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Psychotic Symptoms

Reviewed by: HU Medical Review Board

Psychosis can be a scary word for many people. They might not understand what it means. The best way to think of psychosis is as a state in which a person cannot tell what is real and what is not. Psychotic symptoms occur in up to 4 out of 10 people with Parkinson’s disease (PD).1

People who have Parkinson’s disease psychosis may:1

  • Have profound mental confusion (disordered thinking)
  • See things that are not there (hallucinations)
  • Believe things that are not true (delusions)

Disordered thinking

Disordered thinking is a common symptom of psychosis. It refers to the difficulty a person has in sorting out and making sense of information. This difficulty can lead to confusion. A person with disordered thinking may have trouble understanding what is happening around them.1


Hallucinations are one of the most common symptoms of psychosis. They are perceptual disturbances that occur in the absence of an external stimulus. In other words, people who have hallucinations experience things that are not really there. Hallucinations can be:1

  • Auditory (hearing things)
  • Visual (seeing things)
  • Olfactory (smelling things)
  • Gustatory (tasting things)
  • Tactile (feeling things)

Hallucinations can be frightening. They can cause a person to feel as though they are losing their grip on reality.1


Delusions are false beliefs that a person holds despite evidence to the contrary. They are another of the most common symptoms of psychosis.1

Delusions can be about anything. Common delusions include the beliefs that:1

  • Someone is out to get you
  • You are being followed
  • You have special powers or knowledge

Delusions can be very distressing. People who experience them can become argumentative, aggressive, or unsafe.1


Agitation is also a common symptom of psychosis. It refers to the feeling of being restless, irritable, and tense. An agitated person may feel as though they need to move all the time or cannot sit still. They may yell or act demanding.2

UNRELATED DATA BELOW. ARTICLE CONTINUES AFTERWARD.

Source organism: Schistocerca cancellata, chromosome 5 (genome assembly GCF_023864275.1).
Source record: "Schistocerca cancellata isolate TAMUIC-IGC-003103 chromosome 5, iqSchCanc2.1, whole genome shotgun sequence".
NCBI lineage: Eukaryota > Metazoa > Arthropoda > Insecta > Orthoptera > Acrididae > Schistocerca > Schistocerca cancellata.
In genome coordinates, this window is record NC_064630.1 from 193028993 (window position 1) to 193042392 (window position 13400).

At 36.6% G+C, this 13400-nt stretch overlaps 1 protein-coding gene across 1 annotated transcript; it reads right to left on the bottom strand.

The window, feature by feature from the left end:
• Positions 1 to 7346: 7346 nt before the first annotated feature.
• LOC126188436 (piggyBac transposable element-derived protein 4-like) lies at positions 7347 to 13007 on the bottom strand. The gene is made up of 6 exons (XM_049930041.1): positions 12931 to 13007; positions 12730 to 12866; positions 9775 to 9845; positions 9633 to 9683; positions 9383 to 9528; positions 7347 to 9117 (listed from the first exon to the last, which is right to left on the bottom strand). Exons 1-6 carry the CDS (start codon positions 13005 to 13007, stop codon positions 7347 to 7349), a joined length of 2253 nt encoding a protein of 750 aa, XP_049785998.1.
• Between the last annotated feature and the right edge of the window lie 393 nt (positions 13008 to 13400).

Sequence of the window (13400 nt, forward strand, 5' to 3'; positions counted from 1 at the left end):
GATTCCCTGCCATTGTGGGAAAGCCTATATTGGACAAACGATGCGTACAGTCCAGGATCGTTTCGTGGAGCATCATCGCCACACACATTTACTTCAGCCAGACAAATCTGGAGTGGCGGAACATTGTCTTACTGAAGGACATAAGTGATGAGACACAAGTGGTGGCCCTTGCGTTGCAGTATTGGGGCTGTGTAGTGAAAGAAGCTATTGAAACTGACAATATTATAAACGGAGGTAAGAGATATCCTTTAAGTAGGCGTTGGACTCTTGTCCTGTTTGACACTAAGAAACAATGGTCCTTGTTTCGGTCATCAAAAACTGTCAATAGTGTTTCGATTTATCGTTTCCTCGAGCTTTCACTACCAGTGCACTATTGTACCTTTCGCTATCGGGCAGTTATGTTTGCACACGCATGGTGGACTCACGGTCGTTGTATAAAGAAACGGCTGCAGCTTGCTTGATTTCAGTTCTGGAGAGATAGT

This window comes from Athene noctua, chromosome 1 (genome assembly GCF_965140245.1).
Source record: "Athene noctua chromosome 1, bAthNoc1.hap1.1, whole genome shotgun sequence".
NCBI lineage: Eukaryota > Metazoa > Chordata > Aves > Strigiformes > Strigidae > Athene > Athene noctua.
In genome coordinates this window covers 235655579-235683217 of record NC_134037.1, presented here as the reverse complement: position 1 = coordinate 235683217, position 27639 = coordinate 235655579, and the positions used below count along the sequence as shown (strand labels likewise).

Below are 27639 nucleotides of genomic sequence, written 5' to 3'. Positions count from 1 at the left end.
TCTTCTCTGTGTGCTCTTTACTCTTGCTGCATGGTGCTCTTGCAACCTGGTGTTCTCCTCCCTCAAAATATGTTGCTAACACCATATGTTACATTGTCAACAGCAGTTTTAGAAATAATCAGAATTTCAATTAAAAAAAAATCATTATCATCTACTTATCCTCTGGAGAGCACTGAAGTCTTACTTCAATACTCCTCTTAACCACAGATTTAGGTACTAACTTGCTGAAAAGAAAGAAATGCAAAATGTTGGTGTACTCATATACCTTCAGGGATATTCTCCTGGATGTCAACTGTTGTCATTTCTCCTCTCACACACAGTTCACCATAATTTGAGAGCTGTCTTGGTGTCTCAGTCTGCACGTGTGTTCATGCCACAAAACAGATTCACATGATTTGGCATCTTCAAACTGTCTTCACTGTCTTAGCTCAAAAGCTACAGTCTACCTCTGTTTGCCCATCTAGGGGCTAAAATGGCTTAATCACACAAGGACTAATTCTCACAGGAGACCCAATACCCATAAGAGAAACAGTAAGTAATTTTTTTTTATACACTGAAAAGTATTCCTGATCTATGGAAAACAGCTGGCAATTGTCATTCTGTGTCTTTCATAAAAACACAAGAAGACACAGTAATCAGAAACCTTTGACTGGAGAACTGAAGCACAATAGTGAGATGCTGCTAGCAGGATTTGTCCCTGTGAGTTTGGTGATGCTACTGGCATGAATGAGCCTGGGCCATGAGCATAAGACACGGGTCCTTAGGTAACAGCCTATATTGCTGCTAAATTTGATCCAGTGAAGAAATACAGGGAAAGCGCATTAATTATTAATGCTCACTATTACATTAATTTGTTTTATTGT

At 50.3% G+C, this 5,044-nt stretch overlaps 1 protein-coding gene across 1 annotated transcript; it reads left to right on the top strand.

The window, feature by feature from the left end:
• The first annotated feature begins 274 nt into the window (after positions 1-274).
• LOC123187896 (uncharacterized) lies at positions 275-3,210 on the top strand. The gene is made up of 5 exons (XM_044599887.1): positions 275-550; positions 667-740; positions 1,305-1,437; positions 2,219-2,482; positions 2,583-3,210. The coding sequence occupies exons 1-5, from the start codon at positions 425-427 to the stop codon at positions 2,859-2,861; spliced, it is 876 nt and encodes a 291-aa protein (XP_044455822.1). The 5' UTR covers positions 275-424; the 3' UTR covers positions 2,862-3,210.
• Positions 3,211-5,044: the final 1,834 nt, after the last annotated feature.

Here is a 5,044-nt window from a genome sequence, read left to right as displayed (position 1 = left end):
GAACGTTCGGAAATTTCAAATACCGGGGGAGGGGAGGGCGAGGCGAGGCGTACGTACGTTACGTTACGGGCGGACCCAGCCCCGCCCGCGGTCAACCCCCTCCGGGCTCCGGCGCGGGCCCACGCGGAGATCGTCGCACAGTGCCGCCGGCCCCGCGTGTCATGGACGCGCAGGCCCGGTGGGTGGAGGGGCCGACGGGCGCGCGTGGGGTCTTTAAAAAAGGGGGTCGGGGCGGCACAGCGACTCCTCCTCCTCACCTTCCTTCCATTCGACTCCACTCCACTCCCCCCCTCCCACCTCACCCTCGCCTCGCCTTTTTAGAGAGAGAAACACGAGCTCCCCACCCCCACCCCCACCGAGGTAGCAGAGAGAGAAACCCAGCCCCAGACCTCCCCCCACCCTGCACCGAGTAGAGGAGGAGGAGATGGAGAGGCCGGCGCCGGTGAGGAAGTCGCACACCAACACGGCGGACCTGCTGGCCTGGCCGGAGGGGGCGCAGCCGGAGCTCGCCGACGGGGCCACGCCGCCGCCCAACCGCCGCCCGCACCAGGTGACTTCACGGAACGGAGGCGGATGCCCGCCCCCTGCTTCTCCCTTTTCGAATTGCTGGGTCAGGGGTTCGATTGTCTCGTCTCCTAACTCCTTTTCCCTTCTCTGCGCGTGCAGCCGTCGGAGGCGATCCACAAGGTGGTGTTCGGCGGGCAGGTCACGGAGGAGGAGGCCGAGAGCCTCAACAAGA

While agitation is common with psychosis, it can also occur with other mental health problems like depression or anxiety.2

Why does PD cause psychosis in some people?

There are several reasons why PD can cause psychosis in some people. The disease itself can cause changes in the brain that lead to psychotic symptoms. These symptoms often occur in those with PD-associated cognitive impairment or dementia. PD drugs can also cause psychosis, as can other medical conditions like infections or strokes.3

Risk factors

Some people with PD are more at risk for having psychotic symptoms than others. Risk factors that increase the likelihood of psychosis include:1,3

  • Older age
  • Severe or advanced disease
  • Use of PD medicines like levodopa
  • Vision problems
  • Sleep problems
  • Dementia or memory problems
  • Depression or other mood disorders


Psychosis in PD can be hard to diagnose. To make a diagnosis, a doctor will need to do a detailed exam and rule out other possible causes of the symptoms. This may involve doing tests like blood work or advanced imaging scans.1


There is no one-size-fits-all treatment for psychosis in PD. The approach will vary depending on the person and the type of psychosis they are experiencing. Common treatments include:1

It is important to seek treatment for psychosis as soon as possible, as it can be very distressing for both the person experiencing it and their loved ones. If you or a loved one is experiencing psychosis, it is important to seek help.1

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